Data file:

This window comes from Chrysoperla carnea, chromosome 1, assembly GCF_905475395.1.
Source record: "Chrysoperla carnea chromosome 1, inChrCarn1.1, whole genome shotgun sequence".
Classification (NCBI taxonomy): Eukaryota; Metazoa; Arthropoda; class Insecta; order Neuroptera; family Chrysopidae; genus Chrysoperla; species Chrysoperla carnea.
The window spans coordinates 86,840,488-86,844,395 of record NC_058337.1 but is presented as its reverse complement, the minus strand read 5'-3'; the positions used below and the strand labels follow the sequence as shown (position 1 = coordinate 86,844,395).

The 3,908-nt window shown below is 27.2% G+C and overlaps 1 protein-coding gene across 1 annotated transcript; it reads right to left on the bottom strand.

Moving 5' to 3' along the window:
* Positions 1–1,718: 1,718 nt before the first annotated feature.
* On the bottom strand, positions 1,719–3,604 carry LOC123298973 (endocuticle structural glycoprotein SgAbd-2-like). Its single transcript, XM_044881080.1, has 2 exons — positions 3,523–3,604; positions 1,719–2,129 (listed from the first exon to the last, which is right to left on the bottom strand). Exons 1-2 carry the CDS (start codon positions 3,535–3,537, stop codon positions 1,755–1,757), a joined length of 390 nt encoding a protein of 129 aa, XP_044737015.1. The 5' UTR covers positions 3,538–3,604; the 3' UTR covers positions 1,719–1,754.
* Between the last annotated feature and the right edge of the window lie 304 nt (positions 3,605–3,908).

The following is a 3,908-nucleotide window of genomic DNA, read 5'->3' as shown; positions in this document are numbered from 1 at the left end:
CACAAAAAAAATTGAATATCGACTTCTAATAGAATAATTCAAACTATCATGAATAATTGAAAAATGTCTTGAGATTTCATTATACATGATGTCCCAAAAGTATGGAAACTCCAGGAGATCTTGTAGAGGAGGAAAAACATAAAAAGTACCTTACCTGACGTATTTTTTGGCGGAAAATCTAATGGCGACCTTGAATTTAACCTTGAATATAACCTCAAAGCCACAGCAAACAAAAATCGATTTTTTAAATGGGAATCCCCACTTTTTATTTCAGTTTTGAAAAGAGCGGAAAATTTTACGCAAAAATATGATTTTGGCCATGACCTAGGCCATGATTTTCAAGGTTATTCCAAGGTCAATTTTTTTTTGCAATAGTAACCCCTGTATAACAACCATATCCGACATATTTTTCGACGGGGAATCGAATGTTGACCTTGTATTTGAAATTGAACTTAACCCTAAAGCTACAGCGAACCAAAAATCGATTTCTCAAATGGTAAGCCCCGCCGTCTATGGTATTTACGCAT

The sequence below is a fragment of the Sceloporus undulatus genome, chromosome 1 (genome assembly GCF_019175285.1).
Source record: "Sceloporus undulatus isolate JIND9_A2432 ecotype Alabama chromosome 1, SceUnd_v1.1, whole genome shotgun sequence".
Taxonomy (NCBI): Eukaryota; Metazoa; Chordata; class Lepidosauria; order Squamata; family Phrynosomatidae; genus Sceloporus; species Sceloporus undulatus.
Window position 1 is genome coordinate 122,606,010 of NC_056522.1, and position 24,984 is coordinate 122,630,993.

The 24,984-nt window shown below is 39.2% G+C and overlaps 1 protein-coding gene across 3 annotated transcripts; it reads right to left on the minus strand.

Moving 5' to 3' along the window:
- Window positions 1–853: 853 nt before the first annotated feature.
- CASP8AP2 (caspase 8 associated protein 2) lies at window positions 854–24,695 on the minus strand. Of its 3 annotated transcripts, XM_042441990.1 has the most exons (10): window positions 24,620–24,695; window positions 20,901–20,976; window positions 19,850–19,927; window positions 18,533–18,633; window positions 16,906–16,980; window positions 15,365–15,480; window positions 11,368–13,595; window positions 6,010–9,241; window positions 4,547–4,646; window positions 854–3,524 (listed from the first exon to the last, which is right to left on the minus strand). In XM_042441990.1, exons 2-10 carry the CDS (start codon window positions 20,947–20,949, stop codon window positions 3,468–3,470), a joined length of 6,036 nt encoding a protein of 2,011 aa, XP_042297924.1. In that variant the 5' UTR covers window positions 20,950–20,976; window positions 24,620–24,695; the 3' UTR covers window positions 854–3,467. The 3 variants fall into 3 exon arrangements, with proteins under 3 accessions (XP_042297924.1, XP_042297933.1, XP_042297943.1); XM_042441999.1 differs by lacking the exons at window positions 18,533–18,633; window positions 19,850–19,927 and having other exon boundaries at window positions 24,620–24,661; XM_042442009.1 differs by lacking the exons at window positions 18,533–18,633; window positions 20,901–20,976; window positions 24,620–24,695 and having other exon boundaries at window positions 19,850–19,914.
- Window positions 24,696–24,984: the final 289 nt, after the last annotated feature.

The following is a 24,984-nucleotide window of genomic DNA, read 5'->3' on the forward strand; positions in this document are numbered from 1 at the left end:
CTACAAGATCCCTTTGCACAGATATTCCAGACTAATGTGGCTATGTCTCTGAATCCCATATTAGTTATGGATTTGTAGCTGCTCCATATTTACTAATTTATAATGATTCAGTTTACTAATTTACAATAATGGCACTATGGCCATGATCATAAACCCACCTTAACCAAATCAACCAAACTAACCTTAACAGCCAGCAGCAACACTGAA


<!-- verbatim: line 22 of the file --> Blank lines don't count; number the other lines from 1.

CTACAAGATCCCTTTGCACAGATATTCCAGACTAATGTGGCTATGTCTCTGAATCCCATATTAGTTATGGATTTGTAGCTGCTCCATATTTACTAATTTATAATGATTCAGTTTACTAATTTACAATAATGGCACTATGGCCATGATCATAAACCCACCTTAACCAAATCAACCAAACTAACCTTAACAGCCAGCAGCAACACTGAA